Spit it Out, an award-winning documentary codirected by Jeff Shames and Jonathan Skurnik, follows the poignant journey of Jeff Shames in his efforts to find self-acceptance as a stutterer.
In one of the delightful opening scenes, Shames is attending a workshop at a conference held by Friends, a support organization for children who stutter and their families. The children are outdoors ready with their speech monsters in hand, an art exercise depicting their struggles with stuttering. “We need to show them who is the boss of our talking!” says the group leader. “Put your speech monster inside the rocket!” The kids crumple up their speech monsters, dump them into a rocket, and blast it off into space, giving back the power to the children.
The outpouring of emotion for the recent passing of tech genius, Steve Jobs, is validation of how much the magic of digital devices has become a central part of our daily lives. Phones and tablets are lifestyle managers, offering apps that help with organization, planning for dinner or checking one's budget. Jobs will be remembered as a central inspiration for the digital age, but how people continue to make creative use of digital technologies is the post-Jobs story.
Bridging Apps is a innovative web community of parents and professionals who seek to share information on ways to use educational/therapy apps on the latest technology devices—iPad, iPhone, iPod, Android and others—to support developmental learning goals for people with disabilities.
From the moment of birth children process the world through their senses. Through discovering taste, touch, sound, and movement, each child develops unique likes and dislikes. For some children, however, sensory processing can be painful or disorganizing.
Raising a Sensory Smart Child, by Lindsey Biel, M.A., OTR/L, and Nancy Peske, is a resource-rich, practical handbook for parents and caregivers of children with Sensory Processing Disorder (SPD) as they work to help kids find their daily balance.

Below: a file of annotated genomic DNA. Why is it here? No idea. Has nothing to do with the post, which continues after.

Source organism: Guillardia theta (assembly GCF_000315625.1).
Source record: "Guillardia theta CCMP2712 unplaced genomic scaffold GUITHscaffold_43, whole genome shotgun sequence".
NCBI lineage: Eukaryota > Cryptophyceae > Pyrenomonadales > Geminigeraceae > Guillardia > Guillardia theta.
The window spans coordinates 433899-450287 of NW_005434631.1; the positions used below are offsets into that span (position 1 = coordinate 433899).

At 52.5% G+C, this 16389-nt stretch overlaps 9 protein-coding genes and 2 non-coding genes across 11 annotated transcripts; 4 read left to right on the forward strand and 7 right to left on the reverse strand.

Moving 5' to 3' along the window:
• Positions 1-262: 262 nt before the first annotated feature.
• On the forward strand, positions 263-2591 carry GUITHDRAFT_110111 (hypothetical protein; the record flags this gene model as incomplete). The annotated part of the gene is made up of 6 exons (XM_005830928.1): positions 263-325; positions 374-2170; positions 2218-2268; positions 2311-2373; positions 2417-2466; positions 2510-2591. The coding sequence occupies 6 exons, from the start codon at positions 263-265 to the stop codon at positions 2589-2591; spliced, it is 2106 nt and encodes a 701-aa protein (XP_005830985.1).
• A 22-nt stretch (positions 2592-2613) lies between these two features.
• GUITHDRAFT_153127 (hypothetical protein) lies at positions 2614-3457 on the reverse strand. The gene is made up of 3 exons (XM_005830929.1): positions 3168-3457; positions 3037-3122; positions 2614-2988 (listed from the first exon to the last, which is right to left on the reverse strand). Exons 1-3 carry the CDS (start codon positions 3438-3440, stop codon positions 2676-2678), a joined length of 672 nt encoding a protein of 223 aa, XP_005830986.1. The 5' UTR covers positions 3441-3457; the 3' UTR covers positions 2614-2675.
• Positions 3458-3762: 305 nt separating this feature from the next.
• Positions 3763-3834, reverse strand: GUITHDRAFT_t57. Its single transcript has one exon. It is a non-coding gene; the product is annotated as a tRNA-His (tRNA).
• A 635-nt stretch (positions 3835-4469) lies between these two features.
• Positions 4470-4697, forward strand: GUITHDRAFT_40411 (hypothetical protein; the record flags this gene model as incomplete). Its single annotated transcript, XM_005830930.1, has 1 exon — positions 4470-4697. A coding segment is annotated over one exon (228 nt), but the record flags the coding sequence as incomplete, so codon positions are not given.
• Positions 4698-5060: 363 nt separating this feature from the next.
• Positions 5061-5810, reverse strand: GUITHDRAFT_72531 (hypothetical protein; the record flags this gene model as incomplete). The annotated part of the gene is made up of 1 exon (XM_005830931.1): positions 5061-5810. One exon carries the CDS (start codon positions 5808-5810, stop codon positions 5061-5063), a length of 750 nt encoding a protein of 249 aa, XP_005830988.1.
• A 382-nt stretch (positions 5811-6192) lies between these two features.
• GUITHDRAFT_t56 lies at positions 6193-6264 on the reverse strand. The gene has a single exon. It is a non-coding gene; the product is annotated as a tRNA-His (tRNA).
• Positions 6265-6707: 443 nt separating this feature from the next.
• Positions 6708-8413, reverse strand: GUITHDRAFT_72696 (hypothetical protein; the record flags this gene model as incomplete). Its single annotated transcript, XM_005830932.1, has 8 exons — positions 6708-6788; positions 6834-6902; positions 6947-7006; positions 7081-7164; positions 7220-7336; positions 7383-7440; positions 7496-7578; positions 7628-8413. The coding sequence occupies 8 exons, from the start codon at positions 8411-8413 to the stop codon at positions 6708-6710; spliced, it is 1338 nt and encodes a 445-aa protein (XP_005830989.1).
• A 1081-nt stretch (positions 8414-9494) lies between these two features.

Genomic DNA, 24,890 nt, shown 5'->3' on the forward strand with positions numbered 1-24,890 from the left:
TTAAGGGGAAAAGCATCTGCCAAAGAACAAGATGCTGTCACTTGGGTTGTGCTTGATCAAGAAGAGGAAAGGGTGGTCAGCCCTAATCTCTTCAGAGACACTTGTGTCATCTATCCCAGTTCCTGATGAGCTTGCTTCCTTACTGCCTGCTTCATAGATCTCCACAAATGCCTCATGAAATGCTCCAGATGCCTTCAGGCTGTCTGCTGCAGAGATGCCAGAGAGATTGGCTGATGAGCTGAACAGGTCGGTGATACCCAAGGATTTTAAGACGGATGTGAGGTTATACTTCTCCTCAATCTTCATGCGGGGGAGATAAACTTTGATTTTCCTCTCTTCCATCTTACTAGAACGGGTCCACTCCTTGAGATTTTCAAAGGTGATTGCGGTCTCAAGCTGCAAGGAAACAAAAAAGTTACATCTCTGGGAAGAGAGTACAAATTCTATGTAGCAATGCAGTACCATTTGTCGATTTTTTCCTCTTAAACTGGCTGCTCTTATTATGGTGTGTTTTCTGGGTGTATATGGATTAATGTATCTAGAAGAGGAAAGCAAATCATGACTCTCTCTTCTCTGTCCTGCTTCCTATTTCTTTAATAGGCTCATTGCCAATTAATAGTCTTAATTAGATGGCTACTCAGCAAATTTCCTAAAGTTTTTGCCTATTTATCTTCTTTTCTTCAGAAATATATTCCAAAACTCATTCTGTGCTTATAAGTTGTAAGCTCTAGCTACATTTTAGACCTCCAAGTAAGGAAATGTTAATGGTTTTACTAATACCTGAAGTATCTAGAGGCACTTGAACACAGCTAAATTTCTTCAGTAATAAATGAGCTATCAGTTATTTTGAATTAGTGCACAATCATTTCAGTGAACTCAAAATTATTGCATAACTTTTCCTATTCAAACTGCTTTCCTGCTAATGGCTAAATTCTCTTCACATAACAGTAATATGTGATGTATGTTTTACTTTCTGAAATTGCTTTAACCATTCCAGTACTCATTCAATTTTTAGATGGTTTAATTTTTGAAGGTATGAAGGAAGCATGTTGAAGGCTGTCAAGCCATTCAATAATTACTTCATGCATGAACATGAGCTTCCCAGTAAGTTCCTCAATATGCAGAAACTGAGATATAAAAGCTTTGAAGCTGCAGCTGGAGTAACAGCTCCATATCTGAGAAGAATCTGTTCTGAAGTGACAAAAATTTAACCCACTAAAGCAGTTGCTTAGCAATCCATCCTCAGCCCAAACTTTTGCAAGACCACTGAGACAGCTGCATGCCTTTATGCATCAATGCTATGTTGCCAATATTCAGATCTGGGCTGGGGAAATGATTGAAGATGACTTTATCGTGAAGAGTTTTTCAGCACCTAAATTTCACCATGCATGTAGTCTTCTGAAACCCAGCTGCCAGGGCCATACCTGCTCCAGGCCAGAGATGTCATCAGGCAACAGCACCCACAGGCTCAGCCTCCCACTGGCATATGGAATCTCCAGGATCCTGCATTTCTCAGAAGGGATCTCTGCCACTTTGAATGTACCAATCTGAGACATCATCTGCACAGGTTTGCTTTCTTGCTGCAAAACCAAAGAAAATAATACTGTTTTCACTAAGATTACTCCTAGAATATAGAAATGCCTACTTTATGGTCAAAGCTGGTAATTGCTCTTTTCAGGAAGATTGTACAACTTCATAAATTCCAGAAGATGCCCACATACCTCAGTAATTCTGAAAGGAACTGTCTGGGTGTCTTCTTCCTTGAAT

Each year in the U.S., 765,000 American youths, about one every 40 seconds, visit an emergency room for a traumatic brain injury (TBI). Compounding this complex diagnosis, families have to navigate an
often-frustrating maze to access health care or discover the lack thereof. “Whether you are prince or a pauper, you face the same struggle across the U.S.,” says Patrick Donohue, founder of The Sarah Jane Brain Project (SJBP).
Donahue knows the challenges parents face firsthand. The Sara Jane Brain Project is named after his daughter, Sarah Jane, who at 5 days old was shaken by her baby nurse, breaking four ribs and both collarbones and resulting in severe pediatric acquired brain injury (PABI). From the outset, Donahue became harshly aware of what families of children with brain injuries contend with—an uncoordinated system of care, a medical issue with minimal research dollars, and haphazard treatment options.
Blissful Bedrooms is a one-of-a-kind nonprofit organization seeking to transform the bedrooms of young individuals with significant disabilities into spaces where they can experience peace, comfort, and joy. The idea was born from a special bond between Martha Gold- Dvoryadkin, physical therapist/yoga instructor at New York's PS 118 and a former student,Tamisha.
"My partner Alex and I brainstormed one day on how we could bring more happiness into her life. We decided to paint and decorate her bedroom. We were amazed at the impact on her and us," said Gold-Dvoryadkin.
“I wish to be, I wish to go, I wish to meet, I wish to have.” These are the magical questions in the wish-making process that have guided the granting of more than 1,700 wishes of children with progressive, degenerative, or malignant life-threatening medical conditions by Hudson Valley Chapter of the Make-a-Wish Foundation . I recently had the privilege of attending the annual Wish Gala, and took few moments to speak with Denise D'Amico, Vice President of Program services, on the work of the Foundation.
One of the most memorable people I've interviewed in my travels is Ken Kunken, Deputy Bureau Chief of the Nassau County District Attorney's office. Over 30 years ago, Kunken suffered a spinal cord injury at age 20 while playing football at Cornell University, paralyzing him from the neck down. Despite his life-altering injury, Kunken's gifted intellect and perseverance afforded him an impressive string of academic and professional achievements. Ken would be the first to say these pale in comparison to becoming a Dad. "Being a father is my proudest accomplishment", says Kunken. When Kunken and his wife, Anna, decided to have a family, they sought help from The Miami Project- an organization specializing in fertility issues for paralyzed males.